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The Great Atomic Lake Deregulation And Commercial Nuclear Power by Susan Peterson Gateley

The Great Atomic Lake Deregulation And Commercial Nuclear Power

by Susan Peterson Gateley

81 pages
A timely look at deregulation's potential impact on health and safety. Straight talk about policy that will impact our economy and environment for many years-policy you can influence now.

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Category: Politics
About the Book

Our nation stands at a cross roads in energy policy. The turn we now take as we deregulate the marketplace for electricity will have impacts on our children and on our environment for many years to come. Deregulation is changing the way we produce power. This, in turn, will determine how much our electricity costs, what lethal and damaging substances we continue to release into our environment, and what our own health and quality of life will be.

The Great Atomic Lake begins with an overview of the particular problems posed to Lake Ontario by a fleet of ageing commercial nucler power plants. There is probaby no more "nuclearized" body of water in North America than Lake Ontario with its sixteen American and Canadian power stations, two shoreline radioactive waste repositories, and uranium refinery. This is a good place to begin the examination of the issues raised by deregulation. However, the problems now faced by the lake ports of Oswego or Port Hope are common to many communities in the U.S. and Canada that host a nuclear facility.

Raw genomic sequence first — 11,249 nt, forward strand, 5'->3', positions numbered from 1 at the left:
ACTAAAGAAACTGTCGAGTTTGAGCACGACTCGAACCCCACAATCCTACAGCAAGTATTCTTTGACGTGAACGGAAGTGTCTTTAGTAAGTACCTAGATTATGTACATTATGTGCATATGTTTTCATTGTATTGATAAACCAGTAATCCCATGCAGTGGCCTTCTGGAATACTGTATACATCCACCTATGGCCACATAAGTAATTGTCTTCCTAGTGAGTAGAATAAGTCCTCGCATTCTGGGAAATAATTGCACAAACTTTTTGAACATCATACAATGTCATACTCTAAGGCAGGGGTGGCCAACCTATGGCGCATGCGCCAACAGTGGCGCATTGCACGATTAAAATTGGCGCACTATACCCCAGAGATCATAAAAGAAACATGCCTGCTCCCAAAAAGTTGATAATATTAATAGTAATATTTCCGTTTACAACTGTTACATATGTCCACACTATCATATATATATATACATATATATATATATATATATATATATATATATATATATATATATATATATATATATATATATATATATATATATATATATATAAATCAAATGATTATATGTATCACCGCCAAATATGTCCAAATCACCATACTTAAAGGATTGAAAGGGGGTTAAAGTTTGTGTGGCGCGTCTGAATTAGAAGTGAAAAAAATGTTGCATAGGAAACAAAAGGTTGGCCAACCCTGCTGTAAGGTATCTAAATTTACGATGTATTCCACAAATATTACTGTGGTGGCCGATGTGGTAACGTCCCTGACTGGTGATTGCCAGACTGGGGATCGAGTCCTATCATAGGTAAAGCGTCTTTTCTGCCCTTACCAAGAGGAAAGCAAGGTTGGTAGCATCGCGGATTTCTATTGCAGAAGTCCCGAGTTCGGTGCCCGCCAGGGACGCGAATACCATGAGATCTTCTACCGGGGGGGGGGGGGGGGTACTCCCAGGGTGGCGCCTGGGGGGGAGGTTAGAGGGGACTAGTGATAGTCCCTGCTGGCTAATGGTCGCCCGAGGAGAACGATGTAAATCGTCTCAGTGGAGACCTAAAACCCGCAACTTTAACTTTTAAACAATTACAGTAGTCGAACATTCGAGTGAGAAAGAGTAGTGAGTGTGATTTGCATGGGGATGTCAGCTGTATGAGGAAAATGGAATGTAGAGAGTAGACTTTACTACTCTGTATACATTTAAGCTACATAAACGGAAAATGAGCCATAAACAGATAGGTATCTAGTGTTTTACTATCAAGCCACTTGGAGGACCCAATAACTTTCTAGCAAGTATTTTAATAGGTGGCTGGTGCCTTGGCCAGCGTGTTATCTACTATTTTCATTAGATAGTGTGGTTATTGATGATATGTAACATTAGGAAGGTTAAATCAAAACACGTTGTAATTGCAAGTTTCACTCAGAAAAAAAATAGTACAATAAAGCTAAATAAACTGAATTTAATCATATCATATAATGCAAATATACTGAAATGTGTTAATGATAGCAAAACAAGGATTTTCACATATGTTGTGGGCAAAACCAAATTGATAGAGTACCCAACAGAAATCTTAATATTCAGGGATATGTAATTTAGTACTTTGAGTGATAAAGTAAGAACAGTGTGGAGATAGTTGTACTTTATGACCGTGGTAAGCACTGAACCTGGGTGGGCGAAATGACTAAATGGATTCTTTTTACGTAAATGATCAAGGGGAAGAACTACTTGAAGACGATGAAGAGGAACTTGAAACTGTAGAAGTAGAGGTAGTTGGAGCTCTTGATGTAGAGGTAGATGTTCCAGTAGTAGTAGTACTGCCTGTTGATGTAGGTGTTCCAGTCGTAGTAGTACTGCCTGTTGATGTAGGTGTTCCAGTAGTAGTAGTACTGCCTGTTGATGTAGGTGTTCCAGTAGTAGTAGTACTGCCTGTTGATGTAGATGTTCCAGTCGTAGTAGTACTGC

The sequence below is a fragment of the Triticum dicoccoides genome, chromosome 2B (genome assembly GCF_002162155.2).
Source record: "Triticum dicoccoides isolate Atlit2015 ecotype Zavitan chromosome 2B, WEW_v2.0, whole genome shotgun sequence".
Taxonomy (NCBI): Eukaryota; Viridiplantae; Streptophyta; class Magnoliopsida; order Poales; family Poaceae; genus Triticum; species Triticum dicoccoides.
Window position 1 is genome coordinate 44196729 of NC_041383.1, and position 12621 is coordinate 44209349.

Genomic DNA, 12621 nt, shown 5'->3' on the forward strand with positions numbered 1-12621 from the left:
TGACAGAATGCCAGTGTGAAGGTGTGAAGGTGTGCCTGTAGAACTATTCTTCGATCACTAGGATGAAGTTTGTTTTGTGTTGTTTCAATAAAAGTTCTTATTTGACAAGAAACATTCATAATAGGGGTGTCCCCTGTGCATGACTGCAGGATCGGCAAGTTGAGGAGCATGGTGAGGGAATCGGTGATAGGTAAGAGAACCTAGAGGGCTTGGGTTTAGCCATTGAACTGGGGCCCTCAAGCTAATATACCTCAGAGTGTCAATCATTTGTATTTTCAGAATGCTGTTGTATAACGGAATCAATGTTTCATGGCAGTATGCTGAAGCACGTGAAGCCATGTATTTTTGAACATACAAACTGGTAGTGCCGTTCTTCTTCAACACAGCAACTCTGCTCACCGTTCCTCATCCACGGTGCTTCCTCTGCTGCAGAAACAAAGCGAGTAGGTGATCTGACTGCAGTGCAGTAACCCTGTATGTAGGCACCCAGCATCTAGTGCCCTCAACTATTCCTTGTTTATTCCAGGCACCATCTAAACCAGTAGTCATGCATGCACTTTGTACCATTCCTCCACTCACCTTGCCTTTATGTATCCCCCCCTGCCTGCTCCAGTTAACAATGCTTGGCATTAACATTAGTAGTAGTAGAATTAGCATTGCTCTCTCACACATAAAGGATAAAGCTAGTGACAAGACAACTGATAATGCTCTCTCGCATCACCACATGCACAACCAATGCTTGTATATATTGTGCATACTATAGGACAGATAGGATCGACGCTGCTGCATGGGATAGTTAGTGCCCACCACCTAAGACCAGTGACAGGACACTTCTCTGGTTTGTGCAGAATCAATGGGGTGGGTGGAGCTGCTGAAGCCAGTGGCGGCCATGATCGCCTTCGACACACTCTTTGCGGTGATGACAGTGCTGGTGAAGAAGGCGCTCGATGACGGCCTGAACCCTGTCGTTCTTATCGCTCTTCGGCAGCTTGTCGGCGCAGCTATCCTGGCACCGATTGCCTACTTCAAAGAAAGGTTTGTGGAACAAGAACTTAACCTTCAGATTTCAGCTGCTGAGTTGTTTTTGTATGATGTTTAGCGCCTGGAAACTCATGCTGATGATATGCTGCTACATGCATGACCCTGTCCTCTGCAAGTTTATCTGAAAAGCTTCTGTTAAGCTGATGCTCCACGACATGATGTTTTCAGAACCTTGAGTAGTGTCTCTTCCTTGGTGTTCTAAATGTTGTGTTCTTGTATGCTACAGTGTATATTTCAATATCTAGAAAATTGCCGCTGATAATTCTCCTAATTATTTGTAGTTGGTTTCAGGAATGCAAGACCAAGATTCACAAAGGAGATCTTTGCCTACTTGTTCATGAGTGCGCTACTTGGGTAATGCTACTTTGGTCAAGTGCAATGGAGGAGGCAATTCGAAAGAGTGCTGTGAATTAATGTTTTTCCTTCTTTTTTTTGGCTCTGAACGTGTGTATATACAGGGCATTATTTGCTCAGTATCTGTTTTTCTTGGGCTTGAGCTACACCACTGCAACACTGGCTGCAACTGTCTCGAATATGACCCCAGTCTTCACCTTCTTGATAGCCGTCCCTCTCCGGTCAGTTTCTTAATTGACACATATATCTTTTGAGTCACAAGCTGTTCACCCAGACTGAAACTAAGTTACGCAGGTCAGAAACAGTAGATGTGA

After surveying the issues faced by Lake Ontario downwinders,
The Great Atomic Lake broadens the scope of its examination of events to an overview of the deregulation process, its particular impact on commercial nuclear power, and the push to deregulate and streamline the already weak and conflicted Nuclear Regulatory Commission's oversight process. "The Great Atomic Lake" also describes some of the consequences for public safety and the environment of this lessened oversight and the increased pressure on nuclear utilities to cut costs brought about by competition.

The last part of the book details the potential benefits of a truely competitive efficient market for power production free of the government manipulation and subsidies that have characterized it in the past. It also describes some of the legislation that was proposed at the federal level in 2000 that may well come to the floor in months to come.

This book is particularly timely because it may well be that this legislation will determine the course deregulation will take nationwide. In the past public dialogue and input on these issues and problems has been slight to non exisistent at the state level where deregulation has occurred. The issues are complex but they are also far too important to exclude citizen input and involvement. It is my hope that The Great Atomic Lake will shed some light on these policy questions and will help empower the consumers, small business people and citizens who must live with its consequences to help shape the course it takes.



About the Author
Susan Peterson Gateley publishes an on line e zine The Lake Ontario Log and has written three books on Lake Ontario's environment and maritime history. She offers sailing instruction and charters aboard a 32-foot boat through Silver Waters Sailing.



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